Good mood, foul mood, huge accomplishment achieved, or tragedy struck – laughter plays an important role in every human emotion and condition…and is the ultimate key to unlock empathy and compassion for another.
It’s amazing how many friends recently have had heart attacks – I think right now I could personally introduce you to half of the patients in the cardiac wing of one of our local hospitals. Saturday night, I had the pleasure of hanging out with friends who’ve faced the most unspeakable tragedies, one after the other – over the past two and a half months.
Like everyone else – my initial instinct is to mirror their grief…demonstrate that I share their pain, convey compassion with phrases like “we’re thinking about you,” “you’re in our prayers” – showing my tears.
That’s good – I can tell you from experience, it’s always nice to KNOW when those close to you are by your side…to offer their shoulder and help where needed. It’s valuable – but the hurt remains. When my mother was dying – the world was dark, all hearts were heavy – the support from friends and family was endless. The moments I valued most, though…were those times I had a chance to laugh – whether it was some hilarious memory, or even better – something completely disconnected from our morbid situation.
The pain of losing someone will always be there – and that pain can’t be any louder than when its happening, and right after she’s gone. In that moment, when I had a chance to talk to someone who just had a funny story from their life – completely disconnected from what I was emotionally enduring – it was a short break I desperately needed. To disconnect from the hurt, even for just a few minutes – feel the heal of laughter – subconsciously coming to grips with the FACT that life continues; and always will in a loved-one’s absence, and in your own absence.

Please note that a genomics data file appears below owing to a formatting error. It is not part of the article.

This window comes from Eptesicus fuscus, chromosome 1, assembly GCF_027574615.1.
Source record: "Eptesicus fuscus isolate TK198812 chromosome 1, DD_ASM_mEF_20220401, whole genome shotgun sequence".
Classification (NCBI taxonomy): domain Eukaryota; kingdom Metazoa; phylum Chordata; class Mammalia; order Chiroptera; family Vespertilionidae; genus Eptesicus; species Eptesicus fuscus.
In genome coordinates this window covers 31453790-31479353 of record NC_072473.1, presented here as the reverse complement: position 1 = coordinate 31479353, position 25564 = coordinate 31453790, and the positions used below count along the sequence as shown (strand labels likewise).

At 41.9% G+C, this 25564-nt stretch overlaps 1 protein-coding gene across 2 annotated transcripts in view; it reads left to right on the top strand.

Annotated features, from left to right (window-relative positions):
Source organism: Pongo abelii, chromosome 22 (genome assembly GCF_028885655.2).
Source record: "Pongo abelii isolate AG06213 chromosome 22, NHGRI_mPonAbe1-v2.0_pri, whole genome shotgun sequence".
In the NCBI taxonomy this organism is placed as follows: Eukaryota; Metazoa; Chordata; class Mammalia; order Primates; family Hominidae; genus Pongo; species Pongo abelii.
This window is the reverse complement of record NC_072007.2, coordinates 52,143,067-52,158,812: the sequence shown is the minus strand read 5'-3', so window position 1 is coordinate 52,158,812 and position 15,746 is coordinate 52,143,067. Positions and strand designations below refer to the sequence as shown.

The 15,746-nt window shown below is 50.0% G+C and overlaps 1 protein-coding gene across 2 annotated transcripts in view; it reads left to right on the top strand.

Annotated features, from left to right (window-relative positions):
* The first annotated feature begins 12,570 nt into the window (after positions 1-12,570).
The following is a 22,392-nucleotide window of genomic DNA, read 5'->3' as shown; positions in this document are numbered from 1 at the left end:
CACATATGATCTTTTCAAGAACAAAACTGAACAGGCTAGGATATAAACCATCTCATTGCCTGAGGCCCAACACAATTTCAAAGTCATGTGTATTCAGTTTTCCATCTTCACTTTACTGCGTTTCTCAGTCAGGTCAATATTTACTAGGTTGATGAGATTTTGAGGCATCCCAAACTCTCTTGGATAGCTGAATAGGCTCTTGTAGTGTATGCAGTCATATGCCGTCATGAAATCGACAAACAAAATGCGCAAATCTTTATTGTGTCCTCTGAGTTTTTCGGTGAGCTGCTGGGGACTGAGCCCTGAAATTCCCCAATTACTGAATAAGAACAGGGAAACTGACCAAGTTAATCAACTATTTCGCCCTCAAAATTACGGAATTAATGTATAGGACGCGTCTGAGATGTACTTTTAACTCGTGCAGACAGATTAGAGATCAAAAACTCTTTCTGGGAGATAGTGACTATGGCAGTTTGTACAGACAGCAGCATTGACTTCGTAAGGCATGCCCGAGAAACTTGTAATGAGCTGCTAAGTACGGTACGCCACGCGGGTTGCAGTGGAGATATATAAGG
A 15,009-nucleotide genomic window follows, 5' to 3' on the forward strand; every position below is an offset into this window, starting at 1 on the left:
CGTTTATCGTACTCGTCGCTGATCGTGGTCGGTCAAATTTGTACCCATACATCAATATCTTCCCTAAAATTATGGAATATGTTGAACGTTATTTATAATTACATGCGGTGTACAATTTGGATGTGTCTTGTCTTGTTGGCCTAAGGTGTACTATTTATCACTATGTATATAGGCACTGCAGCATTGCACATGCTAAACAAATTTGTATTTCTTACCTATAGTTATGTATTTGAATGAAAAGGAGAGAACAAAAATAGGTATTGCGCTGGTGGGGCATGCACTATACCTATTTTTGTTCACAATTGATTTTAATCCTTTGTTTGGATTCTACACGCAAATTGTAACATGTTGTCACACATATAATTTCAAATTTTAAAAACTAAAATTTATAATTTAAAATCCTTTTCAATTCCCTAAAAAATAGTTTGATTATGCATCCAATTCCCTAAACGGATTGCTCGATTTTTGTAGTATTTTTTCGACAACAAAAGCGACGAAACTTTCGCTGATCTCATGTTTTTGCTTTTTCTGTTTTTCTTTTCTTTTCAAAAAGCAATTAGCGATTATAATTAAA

Switching gears – As that person…the friend…never fear those moments of levity as a demonstration of your empathy and compassion. You may never know the true depth of your impact; but speaking from my own personal experience, that laughter could very well be the cornerstone of a new bridge that’ll carry your hurting friends and family away from pain and back to life.
And after this weekend – I can tell you…sometimes all it takes is the distraction of watching two grown men get-down to “It’s Raining Men” on the Wii console; where Naybor Tim, by the way – beat me by double my score this time. I’m glad everyone else is laughing…’cause the hurt I now feel is REAL. Sure, it may just be my pride – but it is a punishing pain.